William McKinley was the last President elected to a term of office in the 19th century and when reelected became the first President of the 20th century.
Attitudes about a nation’s leaders from the past do change with time. Often disregarded as a mediocre leader, William McKinley is now considered in a more favorable light, not merely as a footnote as an American President assassinated while in office.
KcKinley was born in the small town of Niles, Ohio, the seventh child of William and Nancy McKinley. The McKinleys were average citizens. His father William, Sr. owned a small iron foundry and his mother was regarded as being a devout woman who wanted to see her children follow in the ways of honesty and integrity.
He attended local schools in Poland, Ohio where the family had relocated in 1853. In 1860 he enrolled in Allegheny College in Pennsylvania where, due to illness and financial problems, he was forced to withdraw.
Civil War Career
He joined the Ohio Volunteer Infantry as a private and proved himself in battle. At the war’s end he mustered out a brevet major. More importantly for his career he served under Colonel Rutherford B. Hayes who would later become President and remained a lifelong friend and mentor to the younger McKinley.
McKinley’s career in Law and Politics
Following the Civil War, he studied law and was admitted to the Ohio bar in in 1867. He became involved in Republican politic and was elected to his first office as a prosecuting attorney. He ran successfully for a Congressional seat and was re-elected to Congress through where he would serve until 1891 losing on the one time in the elections of 1882 before losing in 1890 which ended his Congressional career.
The Congressional seniority system, his abilities, and the majority status of the Republican Party saw him rise to become chairman of the House Ways and Means Committee.
He was responsible for introducing protectionist tariff legislation, the McKinley Tariff Act of 1890 which caused him to lose the 1890 election.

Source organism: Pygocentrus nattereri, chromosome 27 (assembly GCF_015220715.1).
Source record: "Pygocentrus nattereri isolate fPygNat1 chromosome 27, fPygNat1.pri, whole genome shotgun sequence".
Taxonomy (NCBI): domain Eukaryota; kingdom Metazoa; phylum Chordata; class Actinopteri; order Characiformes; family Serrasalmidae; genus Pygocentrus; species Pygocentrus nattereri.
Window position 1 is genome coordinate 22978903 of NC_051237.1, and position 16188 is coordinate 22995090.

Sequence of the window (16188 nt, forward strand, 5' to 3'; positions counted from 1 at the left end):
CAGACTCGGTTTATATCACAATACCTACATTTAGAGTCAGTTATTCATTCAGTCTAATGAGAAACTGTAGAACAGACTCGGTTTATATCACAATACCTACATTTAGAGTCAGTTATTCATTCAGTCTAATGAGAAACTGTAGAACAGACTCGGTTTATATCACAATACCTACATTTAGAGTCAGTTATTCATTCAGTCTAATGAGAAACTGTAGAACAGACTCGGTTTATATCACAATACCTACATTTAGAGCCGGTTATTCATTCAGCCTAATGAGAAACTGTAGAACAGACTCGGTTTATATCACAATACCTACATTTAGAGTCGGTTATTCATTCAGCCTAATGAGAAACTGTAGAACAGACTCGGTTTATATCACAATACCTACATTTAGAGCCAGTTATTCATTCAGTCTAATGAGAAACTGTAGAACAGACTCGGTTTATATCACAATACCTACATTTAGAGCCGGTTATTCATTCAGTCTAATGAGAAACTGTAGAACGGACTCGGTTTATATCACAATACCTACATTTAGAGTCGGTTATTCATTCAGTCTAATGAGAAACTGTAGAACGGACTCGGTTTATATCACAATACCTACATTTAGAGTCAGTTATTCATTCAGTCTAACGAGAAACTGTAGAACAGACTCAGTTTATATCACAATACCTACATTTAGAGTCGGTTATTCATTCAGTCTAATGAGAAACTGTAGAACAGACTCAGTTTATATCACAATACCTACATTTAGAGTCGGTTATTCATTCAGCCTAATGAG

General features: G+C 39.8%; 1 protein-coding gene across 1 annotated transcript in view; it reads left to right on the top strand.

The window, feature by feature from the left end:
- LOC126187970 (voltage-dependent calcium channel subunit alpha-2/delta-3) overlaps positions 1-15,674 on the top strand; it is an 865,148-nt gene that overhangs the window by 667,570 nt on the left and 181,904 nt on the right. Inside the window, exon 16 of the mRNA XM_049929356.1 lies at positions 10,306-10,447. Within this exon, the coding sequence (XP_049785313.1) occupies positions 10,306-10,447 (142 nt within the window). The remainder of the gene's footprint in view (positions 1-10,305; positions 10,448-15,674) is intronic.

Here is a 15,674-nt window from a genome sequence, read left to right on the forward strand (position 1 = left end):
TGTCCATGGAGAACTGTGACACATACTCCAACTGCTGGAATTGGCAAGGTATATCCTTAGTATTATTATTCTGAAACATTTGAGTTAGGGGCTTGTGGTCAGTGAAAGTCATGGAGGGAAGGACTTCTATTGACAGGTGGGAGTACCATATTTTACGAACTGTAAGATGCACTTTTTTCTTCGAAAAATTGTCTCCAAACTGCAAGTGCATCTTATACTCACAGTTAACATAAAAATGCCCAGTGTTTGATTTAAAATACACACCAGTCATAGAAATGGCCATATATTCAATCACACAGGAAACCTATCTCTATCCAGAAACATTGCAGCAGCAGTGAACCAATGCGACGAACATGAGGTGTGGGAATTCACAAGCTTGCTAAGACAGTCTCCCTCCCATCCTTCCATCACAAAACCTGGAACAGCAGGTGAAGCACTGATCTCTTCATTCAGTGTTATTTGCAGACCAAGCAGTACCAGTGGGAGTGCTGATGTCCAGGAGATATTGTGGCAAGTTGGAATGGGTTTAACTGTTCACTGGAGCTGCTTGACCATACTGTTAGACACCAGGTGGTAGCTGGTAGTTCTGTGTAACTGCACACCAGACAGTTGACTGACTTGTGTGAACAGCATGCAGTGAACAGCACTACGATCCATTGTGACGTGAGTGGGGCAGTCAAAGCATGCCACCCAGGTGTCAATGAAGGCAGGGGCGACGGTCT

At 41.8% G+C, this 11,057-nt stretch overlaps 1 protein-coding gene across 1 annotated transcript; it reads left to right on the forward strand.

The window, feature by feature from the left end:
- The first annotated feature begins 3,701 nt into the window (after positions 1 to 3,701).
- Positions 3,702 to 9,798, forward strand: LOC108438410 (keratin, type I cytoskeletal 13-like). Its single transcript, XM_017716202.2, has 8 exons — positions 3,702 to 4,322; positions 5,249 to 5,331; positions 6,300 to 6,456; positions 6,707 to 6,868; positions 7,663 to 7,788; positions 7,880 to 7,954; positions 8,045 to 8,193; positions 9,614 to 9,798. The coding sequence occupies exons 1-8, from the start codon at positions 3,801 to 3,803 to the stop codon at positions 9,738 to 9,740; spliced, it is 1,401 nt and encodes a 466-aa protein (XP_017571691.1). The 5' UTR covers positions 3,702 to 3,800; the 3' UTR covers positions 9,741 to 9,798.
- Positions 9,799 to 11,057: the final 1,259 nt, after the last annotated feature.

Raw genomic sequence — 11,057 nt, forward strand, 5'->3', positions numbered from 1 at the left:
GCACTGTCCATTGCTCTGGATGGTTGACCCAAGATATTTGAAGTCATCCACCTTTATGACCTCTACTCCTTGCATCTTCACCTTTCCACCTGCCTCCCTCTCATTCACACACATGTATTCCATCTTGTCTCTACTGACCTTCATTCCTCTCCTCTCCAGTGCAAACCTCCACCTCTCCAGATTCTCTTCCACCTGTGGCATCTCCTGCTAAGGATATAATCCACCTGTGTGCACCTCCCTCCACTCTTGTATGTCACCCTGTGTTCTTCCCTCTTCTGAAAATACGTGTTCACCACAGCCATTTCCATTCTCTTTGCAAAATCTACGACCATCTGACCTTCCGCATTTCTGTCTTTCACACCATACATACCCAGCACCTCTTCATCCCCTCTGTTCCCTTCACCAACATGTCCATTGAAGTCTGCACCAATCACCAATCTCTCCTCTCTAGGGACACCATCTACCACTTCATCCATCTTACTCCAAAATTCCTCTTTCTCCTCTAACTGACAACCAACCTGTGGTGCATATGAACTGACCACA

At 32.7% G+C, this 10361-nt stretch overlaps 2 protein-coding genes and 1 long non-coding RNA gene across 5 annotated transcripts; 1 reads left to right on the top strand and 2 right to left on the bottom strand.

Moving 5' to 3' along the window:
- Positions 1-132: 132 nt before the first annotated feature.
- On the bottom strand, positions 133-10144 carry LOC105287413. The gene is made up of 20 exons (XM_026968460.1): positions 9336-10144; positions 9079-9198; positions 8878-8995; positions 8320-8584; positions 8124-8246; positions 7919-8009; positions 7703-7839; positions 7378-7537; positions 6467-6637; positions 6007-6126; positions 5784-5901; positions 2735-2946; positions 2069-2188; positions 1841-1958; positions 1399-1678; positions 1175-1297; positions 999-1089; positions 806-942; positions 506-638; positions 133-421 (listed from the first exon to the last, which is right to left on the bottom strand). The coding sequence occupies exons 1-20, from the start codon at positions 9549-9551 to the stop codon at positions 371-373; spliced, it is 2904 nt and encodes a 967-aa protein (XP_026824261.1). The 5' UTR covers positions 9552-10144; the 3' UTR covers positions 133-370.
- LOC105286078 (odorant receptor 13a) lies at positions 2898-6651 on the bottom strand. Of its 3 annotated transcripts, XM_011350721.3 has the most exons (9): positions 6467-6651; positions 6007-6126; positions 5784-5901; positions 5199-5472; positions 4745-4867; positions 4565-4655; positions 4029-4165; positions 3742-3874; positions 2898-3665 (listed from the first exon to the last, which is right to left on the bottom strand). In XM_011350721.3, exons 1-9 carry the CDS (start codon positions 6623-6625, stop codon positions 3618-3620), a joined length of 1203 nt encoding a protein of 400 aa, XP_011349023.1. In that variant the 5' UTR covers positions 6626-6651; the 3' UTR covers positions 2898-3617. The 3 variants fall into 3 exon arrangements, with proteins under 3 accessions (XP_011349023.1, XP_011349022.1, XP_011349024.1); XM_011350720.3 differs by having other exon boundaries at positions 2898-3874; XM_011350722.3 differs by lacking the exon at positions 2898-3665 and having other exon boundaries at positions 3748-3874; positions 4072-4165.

In 1891 he ran for Governor for Ohio and was elected by a small margin. As governor of an industrialized he sought to bring about a more harmonious relationship between business and labor. He was responsible for instituting an arbitration problems in labor disputes. In 1894 he was reelected governor.
He was a popular member of his political party, which fact, coupled with his legislative and executive experience, made him seem to be poised for a run to become president.
Campaign and Election of 1896
The country was experiencing a depression which was largely attributed President Grover Cleveland. At the Republican National Convention in St. Louis, McKinley touted a return to prosperity and easily nominated McKinley on the first ballot.
The Democrats nominated the newspaperman William Jennings Bryan, whose “Cross of Gold” speech did not impress Eastern voters.
In the general election McKinley won by more than 600,000, winning every state north of Virginia and east of Missouri including the far west and the increasingly important states of California and Oregon
His first term was marked by the Spanish-American War, advancing both patriotism and America’s imperialist expansion.
Campaign and Election of 1900
The United States had won a quick and decisive victory against Spain in the Spanish-American War capturing the Philippines, Cuba, and Puerto Rico. The previously sputtering American economy was much stronger after years of recession.
The Democrats again nominated William Jennings Bryan, and “free silver” was still a platform issue for him. The general election almost mirrored the results of 1896 with the exception was that McKinley had won additional states in the Midwest.
McKinley’s Short Lived Second Term
Just into his first six months of his second term, McKinley was shot while touring the Pan-American Exposition in Buffalo, New York. He was succeeded by one of the most colorful leaders to ever serve, Theodore Roosevelt.